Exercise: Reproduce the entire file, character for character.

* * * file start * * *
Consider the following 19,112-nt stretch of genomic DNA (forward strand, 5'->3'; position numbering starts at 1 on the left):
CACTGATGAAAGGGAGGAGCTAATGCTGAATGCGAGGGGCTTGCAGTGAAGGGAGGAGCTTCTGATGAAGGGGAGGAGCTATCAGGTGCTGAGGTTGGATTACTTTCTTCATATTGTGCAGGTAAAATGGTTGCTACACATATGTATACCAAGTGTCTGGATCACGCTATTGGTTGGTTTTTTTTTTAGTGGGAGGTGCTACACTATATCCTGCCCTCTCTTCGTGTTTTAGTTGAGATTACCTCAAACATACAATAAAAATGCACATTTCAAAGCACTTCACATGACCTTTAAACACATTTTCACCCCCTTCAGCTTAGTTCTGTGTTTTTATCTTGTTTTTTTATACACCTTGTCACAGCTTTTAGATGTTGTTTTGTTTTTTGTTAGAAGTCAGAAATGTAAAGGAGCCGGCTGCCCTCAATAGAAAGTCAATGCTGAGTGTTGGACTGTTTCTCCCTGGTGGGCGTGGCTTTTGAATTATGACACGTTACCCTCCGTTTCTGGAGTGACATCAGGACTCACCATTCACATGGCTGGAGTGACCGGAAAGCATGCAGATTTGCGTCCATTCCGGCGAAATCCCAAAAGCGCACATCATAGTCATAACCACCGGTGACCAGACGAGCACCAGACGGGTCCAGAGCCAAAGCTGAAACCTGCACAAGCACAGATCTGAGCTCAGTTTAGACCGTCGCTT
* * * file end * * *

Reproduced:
Consider the following 19,112-nt stretch of genomic DNA (forward strand, 5'->3'; position numbering starts at 1 on the left):
CACTGATGAAAGGGAGGAGCTAATGCTGAATGCGAGGGGCTTGCAGTGAAGGGAGGAGCTTCTGATGAAGGGGAGGAGCTATCAGGTGCTGAGGTTGGATTACTTTCTTCATATTGTGCAGGTAAAATGGTTGCTACACATATGTATACCAAGTGTCTGGATCACGCTATTGGTTGGTTTTTTTTTTAGTGGGAGGTGCTACACTATATCCTGCCCTCTCTTCGTGTTTTAGTTGAGATTACCTCAAACATACAATAAAAATGCACATTTCAAAGCACTTCACATGACCTTTAAACACATTTTCACCCCCTTCAGCTTAGTTCTGTGTTTTTATCTTGTTTTTTTATACACCTTGTCACAGCTTTTAGATGTTGTTTTGTTTTTTGTTAGAAGTCAGAAATGTAAAGGAGCCGGCTGCCCTCAATAGAAAGTCAATGCTGAGTGTTGGACTGTTTCTCCCTGGTGGGCGTGGCTTTTGAATTATGACACGTTACCCTCCGTTTCTGGAGTGACATCAGGACTCACCATTCACATGGCTGGAGTGACCGGAAAGCATGCAGATTTGCGTCCATTCCGGCGAAATCCCAAAAGCGCACATCATAGTCATAACCACCGGTGACCAGACGAGCACCAGACGGGTCCAGAGCCAAAGCTGAAACCTGCACAAGCACAGATCTGAGCTCAGTTTAGACCGTCGCTT